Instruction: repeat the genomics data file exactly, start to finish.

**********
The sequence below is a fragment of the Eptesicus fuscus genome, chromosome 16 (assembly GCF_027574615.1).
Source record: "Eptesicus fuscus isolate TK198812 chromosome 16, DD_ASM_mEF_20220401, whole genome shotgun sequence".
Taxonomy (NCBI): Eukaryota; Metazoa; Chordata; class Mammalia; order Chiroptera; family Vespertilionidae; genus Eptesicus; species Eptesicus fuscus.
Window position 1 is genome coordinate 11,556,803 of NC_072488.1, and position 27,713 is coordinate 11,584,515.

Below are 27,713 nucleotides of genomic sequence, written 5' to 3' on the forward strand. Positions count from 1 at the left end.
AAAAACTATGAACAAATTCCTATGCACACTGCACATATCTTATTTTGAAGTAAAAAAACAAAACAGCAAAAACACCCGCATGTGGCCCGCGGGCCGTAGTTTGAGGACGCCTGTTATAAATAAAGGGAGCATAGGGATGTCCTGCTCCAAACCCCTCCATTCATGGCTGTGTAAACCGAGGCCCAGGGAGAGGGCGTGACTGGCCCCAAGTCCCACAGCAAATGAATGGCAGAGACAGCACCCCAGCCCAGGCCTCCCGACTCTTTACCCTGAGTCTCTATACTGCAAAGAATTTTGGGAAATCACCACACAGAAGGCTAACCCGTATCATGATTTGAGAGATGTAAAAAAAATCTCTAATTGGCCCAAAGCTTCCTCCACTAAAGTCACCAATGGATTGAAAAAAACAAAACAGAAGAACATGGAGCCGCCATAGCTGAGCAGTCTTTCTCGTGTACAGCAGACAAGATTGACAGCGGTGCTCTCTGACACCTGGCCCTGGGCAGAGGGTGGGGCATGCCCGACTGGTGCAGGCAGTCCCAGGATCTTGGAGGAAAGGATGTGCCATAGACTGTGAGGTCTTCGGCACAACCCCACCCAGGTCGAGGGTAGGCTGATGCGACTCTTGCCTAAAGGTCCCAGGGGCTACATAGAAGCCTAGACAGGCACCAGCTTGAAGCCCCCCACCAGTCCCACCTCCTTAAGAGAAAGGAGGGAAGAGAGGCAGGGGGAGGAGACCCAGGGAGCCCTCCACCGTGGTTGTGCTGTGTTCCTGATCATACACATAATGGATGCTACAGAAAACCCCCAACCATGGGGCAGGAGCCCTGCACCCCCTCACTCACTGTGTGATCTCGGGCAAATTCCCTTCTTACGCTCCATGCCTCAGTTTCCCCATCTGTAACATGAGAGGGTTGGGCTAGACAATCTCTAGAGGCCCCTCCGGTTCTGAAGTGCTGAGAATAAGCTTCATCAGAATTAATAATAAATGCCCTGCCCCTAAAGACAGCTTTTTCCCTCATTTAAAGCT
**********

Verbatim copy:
The sequence below is a fragment of the Eptesicus fuscus genome, chromosome 16 (assembly GCF_027574615.1).
Source record: "Eptesicus fuscus isolate TK198812 chromosome 16, DD_ASM_mEF_20220401, whole genome shotgun sequence".
Taxonomy (NCBI): Eukaryota; Metazoa; Chordata; class Mammalia; order Chiroptera; family Vespertilionidae; genus Eptesicus; species Eptesicus fuscus.
Window position 1 is genome coordinate 11,556,803 of NC_072488.1, and position 27,713 is coordinate 11,584,515.

Below are 27,713 nucleotides of genomic sequence, written 5' to 3' on the forward strand. Positions count from 1 at the left end.
AAAAACTATGAACAAATTCCTATGCACACTGCACATATCTTATTTTGAAGTAAAAAAACAAAACAGCAAAAACACCCGCATGTGGCCCGCGGGCCGTAGTTTGAGGACGCCTGTTATAAATAAAGGGAGCATAGGGATGTCCTGCTCCAAACCCCTCCATTCATGGCTGTGTAAACCGAGGCCCAGGGAGAGGGCGTGACTGGCCCCAAGTCCCACAGCAAATGAATGGCAGAGACAGCACCCCAGCCCAGGCCTCCCGACTCTTTACCCTGAGTCTCTATACTGCAAAGAATTTTGGGAAATCACCACACAGAAGGCTAACCCGTATCATGATTTGAGAGATGTAAAAAAAATCTCTAATTGGCCCAAAGCTTCCTCCACTAAAGTCACCAATGGATTGAAAAAAACAAAACAGAAGAACATGGAGCCGCCATAGCTGAGCAGTCTTTCTCGTGTACAGCAGACAAGATTGACAGCGGTGCTCTCTGACACCTGGCCCTGGGCAGAGGGTGGGGCATGCCCGACTGGTGCAGGCAGTCCCAGGATCTTGGAGGAAAGGATGTGCCATAGACTGTGAGGTCTTCGGCACAACCCCACCCAGGTCGAGGGTAGGCTGATGCGACTCTTGCCTAAAGGTCCCAGGGGCTACATAGAAGCCTAGACAGGCACCAGCTTGAAGCCCCCCACCAGTCCCACCTCCTTAAGAGAAAGGAGGGAAGAGAGGCAGGGGGAGGAGACCCAGGGAGCCCTCCACCGTGGTTGTGCTGTGTTCCTGATCATACACATAATGGATGCTACAGAAAACCCCCAACCATGGGGCAGGAGCCCTGCACCCCCTCACTCACTGTGTGATCTCGGGCAAATTCCCTTCTTACGCTCCATGCCTCAGTTTCCCCATCTGTAACATGAGAGGGTTGGGCTAGACAATCTCTAGAGGCCCCTCCGGTTCTGAAGTGCTGAGAATAAGCTTCATCAGAATTAATAATAAATGCCCTGCCCCTAAAGACAGCTTTTTCCCTCATTTAAAGCT